“For an outdoor space that promises spa-like tranquillity (for you and the bees), lavender is a wonderful choice,” Donovan suggests. “It’s a hugely popular plant, and it’s easy to see why – quick and simple to grow in pots, this sweet-scented bloom will thrive in sunny spots, and bees will thrive because of its presence.”

    Donovan continues: “You can also repurpose the lavender buds around your home to bring a sense of relaxation indoors – try creating a soothing room spray, or even use it to add a delicate floral flavour to homemade lemonade (or cocktails).”

    To keep your lavender happy and ensure it produces lots of those beautiful purple spires, make sure to keep it in a spot where it gets lots of sun. 

  • Rosemary

    Best bee-friendly flowers: Rosemary.

    You probably know rosemary as a herb which is used in a variety of dishes, but did you know it produces bee-friendly flowers, too?

    “Bumblebees absolutely love rosemary, and best of all, you can enjoy its charms too,” Donovan explains. “Rosemary is an evergreen plant (flourishing all year round) that grows beautifully in pots on windowsills or balconies, or in a small garden space.”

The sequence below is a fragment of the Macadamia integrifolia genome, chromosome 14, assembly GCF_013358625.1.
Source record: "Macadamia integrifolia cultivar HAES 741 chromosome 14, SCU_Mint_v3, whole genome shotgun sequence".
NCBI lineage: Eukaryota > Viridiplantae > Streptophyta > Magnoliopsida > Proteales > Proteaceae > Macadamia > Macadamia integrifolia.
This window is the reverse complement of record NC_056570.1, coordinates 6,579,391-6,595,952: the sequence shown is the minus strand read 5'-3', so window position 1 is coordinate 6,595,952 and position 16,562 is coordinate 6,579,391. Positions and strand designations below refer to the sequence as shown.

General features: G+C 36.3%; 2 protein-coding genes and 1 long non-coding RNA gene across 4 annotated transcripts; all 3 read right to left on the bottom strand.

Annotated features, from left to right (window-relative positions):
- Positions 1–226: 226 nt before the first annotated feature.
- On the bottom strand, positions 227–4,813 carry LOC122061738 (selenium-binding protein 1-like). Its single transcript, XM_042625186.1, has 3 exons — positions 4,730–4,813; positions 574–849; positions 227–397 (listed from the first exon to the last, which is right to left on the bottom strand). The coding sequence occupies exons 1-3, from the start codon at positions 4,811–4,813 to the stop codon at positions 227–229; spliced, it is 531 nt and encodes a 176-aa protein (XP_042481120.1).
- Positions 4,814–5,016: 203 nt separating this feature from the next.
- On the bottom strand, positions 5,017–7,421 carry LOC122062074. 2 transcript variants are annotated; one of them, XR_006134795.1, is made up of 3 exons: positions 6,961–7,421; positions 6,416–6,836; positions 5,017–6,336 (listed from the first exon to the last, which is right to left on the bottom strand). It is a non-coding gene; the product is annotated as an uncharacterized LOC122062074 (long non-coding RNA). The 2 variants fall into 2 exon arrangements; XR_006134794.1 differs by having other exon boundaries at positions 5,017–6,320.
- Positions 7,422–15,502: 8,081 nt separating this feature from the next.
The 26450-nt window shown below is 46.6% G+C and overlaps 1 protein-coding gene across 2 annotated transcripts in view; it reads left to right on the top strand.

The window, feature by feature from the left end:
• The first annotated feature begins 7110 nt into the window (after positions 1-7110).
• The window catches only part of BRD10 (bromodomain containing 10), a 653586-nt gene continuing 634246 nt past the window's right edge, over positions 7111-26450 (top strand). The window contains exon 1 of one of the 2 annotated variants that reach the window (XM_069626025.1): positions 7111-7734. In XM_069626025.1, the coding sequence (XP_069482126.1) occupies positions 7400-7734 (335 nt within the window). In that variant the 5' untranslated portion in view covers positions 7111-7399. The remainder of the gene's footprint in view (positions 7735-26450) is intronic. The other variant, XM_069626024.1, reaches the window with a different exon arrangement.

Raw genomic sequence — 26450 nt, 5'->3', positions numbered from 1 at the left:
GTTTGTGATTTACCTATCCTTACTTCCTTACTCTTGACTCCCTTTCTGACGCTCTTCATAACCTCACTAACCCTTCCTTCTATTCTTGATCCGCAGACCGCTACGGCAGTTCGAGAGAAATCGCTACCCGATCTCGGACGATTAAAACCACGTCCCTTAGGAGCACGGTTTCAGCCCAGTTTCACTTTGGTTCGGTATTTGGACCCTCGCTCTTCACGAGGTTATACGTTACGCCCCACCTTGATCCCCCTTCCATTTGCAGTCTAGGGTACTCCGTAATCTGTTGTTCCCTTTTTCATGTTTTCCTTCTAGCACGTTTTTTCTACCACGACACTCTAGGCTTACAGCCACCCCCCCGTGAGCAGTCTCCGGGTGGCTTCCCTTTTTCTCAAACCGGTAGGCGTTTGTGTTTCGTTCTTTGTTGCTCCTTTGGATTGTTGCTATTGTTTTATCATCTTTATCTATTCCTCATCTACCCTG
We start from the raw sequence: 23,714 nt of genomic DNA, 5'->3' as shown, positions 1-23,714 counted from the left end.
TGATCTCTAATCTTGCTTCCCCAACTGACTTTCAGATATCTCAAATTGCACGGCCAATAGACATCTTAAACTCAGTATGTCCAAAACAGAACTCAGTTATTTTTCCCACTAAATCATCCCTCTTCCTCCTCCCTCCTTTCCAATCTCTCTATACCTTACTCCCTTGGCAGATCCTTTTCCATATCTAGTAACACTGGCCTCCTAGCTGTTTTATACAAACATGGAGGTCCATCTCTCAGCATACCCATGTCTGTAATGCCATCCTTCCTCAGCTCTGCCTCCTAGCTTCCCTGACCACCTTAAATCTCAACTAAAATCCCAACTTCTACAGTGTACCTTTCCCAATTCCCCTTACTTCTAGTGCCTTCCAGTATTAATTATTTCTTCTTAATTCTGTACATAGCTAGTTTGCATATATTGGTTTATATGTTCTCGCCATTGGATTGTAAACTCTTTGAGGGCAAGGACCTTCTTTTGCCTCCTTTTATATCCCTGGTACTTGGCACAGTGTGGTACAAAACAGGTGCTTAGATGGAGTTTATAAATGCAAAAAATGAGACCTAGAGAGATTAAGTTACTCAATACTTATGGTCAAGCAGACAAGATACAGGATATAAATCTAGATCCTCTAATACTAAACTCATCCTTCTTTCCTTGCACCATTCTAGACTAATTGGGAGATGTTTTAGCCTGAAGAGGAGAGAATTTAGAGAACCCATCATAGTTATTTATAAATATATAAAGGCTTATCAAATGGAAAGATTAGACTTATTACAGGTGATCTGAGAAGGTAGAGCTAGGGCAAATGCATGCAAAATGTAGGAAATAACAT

You can even get a range of different rosemary varieties which produce blooms in white, pink, blue and purple, so you’ll be spoilt for choice. 

  • Foxgloves

    Best bee-friendly flowers: Foxgloves.

    If you’re looking to add a touch of the ‘wow factor’ to your outdoor space, look no further than the foxglove. Not only do they look great, but they’re also native to woodland so don’t mind growing in shady areas – perfect if your balcony doesn’t get much sun.

    “Even gardening novices can feel confident in caring for foxgloves, as they’re brilliant low-maintenance while providing wonderful colour, height and structure to your outdoor space,” Donovan says.

    “Foxgloves are easily recognised by their bell-shaped heads, which bumblebees need to crawl inside in order to access the pollen anthers. Watch carefully, and you can see the bees crawling back out of the flowers, covered in pollen – truly a sweet sight to behold.” 

Images: Getty